A Nobel In Chemistry, Through The Eyes Of “Families”
Oct11

A Nobel In Chemistry, Through The Eyes Of “Families”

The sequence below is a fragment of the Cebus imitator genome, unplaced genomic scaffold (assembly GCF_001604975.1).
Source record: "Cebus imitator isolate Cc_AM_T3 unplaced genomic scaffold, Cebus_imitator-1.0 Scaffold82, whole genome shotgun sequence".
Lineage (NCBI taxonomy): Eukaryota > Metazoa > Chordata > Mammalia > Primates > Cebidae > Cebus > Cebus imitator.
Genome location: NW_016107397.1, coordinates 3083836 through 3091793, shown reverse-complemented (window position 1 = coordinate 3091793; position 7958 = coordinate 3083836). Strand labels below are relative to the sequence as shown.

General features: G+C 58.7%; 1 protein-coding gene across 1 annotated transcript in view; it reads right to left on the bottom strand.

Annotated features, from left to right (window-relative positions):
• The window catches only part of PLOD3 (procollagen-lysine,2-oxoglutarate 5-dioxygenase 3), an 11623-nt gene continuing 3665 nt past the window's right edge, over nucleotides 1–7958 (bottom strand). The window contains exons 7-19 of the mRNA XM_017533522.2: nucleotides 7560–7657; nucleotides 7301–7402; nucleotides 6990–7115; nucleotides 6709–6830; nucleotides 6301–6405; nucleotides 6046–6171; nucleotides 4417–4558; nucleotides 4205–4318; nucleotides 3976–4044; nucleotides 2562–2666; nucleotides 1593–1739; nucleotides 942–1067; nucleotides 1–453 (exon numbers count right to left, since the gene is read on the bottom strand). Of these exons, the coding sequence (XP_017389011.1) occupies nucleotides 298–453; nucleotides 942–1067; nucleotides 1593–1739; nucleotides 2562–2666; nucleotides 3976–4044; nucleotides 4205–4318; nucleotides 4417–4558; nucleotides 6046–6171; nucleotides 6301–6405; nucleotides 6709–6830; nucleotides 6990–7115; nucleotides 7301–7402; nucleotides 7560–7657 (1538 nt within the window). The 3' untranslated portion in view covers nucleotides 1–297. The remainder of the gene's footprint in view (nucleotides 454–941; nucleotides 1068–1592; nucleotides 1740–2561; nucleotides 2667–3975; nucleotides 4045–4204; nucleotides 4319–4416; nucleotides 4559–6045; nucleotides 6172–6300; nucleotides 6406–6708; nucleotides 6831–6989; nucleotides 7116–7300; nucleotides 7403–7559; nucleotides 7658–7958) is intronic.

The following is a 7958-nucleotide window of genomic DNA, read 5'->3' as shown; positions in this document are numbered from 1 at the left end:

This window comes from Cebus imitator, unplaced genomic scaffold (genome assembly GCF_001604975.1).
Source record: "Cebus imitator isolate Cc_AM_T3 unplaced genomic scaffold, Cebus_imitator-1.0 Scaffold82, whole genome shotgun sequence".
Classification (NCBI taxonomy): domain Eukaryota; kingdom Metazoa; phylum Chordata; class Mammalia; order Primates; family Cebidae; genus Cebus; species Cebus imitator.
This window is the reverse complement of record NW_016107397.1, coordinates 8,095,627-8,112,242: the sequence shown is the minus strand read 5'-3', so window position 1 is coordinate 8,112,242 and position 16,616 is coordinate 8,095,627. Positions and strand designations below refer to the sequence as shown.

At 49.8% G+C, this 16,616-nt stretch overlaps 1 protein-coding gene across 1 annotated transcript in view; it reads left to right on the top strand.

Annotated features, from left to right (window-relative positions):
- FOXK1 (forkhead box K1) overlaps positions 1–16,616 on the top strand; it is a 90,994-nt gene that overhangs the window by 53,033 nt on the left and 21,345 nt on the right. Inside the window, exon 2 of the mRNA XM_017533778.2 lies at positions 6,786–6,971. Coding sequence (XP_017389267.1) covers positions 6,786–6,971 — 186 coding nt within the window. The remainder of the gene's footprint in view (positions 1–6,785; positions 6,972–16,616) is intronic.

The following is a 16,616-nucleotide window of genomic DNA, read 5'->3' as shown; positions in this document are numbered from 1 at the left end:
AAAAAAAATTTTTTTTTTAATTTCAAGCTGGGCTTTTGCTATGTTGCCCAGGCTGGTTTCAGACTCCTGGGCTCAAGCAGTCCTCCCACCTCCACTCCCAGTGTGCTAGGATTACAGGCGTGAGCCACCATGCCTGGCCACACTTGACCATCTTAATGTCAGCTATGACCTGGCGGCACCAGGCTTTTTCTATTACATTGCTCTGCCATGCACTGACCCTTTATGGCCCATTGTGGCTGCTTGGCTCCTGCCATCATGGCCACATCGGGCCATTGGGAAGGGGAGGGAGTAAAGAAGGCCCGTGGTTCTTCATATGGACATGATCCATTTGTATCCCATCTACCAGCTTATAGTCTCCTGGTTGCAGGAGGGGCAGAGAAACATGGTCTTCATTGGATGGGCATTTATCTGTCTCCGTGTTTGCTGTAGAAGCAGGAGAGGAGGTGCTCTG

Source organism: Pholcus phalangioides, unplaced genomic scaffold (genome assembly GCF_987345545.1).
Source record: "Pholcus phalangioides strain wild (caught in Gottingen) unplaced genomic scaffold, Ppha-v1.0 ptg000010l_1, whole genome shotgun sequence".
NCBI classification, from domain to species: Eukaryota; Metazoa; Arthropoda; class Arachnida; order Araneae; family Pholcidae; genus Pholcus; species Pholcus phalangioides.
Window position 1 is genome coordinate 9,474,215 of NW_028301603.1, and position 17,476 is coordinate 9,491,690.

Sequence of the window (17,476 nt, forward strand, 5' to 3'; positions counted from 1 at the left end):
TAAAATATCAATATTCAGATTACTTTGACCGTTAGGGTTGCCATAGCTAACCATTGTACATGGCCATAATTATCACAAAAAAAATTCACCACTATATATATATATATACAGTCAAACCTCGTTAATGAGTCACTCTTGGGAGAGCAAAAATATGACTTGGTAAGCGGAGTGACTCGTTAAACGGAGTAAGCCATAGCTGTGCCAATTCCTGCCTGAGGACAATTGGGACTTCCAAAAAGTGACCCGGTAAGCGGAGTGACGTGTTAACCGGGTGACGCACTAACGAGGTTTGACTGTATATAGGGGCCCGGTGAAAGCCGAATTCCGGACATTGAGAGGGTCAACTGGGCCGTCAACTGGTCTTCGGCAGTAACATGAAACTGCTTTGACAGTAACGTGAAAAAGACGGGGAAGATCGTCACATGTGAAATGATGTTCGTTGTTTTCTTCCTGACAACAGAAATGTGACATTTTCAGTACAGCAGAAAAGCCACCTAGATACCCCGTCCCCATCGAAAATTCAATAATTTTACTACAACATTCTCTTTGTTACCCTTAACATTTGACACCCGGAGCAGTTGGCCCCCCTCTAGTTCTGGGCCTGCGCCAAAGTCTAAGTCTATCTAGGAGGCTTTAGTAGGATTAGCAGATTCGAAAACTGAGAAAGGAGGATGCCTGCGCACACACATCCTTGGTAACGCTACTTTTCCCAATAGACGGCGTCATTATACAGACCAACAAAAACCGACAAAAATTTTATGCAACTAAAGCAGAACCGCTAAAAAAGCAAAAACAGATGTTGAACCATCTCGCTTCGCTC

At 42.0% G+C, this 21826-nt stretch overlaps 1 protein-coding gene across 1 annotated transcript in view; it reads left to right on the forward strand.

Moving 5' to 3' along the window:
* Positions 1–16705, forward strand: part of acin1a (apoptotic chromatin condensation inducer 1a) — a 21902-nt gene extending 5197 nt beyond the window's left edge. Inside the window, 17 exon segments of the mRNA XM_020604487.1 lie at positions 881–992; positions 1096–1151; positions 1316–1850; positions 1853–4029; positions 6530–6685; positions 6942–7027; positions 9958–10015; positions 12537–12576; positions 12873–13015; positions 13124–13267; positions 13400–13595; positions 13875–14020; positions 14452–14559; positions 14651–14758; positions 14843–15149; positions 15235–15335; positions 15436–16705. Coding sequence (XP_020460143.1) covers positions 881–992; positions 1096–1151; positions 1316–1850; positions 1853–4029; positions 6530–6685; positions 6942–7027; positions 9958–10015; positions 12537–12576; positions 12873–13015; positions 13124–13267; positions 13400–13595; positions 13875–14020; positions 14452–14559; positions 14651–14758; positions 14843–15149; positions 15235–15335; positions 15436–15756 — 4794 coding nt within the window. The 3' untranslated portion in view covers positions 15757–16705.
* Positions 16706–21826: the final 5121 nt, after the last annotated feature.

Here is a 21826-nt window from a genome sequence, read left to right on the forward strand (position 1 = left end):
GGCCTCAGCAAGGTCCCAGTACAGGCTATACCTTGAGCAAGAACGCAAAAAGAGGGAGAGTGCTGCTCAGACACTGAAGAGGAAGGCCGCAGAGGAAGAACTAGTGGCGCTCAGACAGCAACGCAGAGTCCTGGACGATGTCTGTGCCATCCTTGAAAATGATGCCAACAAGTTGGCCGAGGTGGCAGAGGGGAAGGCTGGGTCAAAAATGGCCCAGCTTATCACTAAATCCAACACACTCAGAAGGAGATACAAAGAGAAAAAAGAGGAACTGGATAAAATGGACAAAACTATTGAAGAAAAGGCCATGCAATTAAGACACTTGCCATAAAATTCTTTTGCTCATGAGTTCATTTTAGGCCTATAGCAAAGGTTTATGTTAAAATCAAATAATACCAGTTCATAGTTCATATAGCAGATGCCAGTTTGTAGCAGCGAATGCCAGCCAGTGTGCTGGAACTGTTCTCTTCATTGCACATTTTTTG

Most scientists end up having two families. The first is the one they are born or adopted into. But the second, the lab family, can be every bit as important. I've been fortunate to connect with "lab family" members who never overlapped with me at the benchtop, but who share a sense of camaraderie because of our shared mentors. In fact, I credit one of my Sorensen lab siblings, Lucy Stark, with helping me make the "alternative career" connections that put me where I am today. Robert J. Lefkowitz, who took home half of the 2012 Nobel Prize in Chemistry, has both kinds of family in spades. At a Duke press conference, colleagues extolled his talents as a teacher and mentor to hundreds of scientists, including his fellow laureate Brian Kobilka. Intrepid Terra Sig blogger, David Kroll, who had an excellent post about the chemistry Nobel on Wednesday morning, ventured to Duke to capture the celebrations with Lefkowitz' lab family. (Thank you, David, for sharing your photos!) And via Twitter, I learned about the reaction to the prize from a member of Lefkowitz' outside-the-lab family: his daughter, Cheryl Renée Herbsman (née Lefkowitz), an author. Wow, just found out my dad won the Nobel Prize in chemistry! http://t.co/YpX45dip— Cheryl Herbsman (@cherylherbsman) October 10, 2012 I emailed Herbsman a few questions, which she was gracious enough to answer. I've lightly edited this exchange for grammar and content. CD: Growing up, what kinds of things did you hear from your father about what he worked on? CRH: Growing up, I don’t think my siblings and I necessarily understood what our father was researching. We knew it had to do with receptors, but that might have been the full extent of our understanding. Sometimes he would talk at dinner about whether the research was going well or not. Occasionally he would take us to the lab with him on a Saturday morning, where we would have wheeled desk-chair races and explore the walk-in refrigerators. Often, we would hear him dictate papers into his Dictaphone. The words didn’t mean much to us. But I remember my younger sister writing up “scientific papers” of her own with a lot of important-sounding made-up words. My dad always ended the dictation by saying, “RJL etc.” So my sister ended hers with her initials, etc., as well. How much did you and your siblings realize how well-known your dad’s work was? Did you have any idea he might win a Nobel Prize someday? When we were kids we didn’t realize how important his research would become. But as we got older, and he began winning more...

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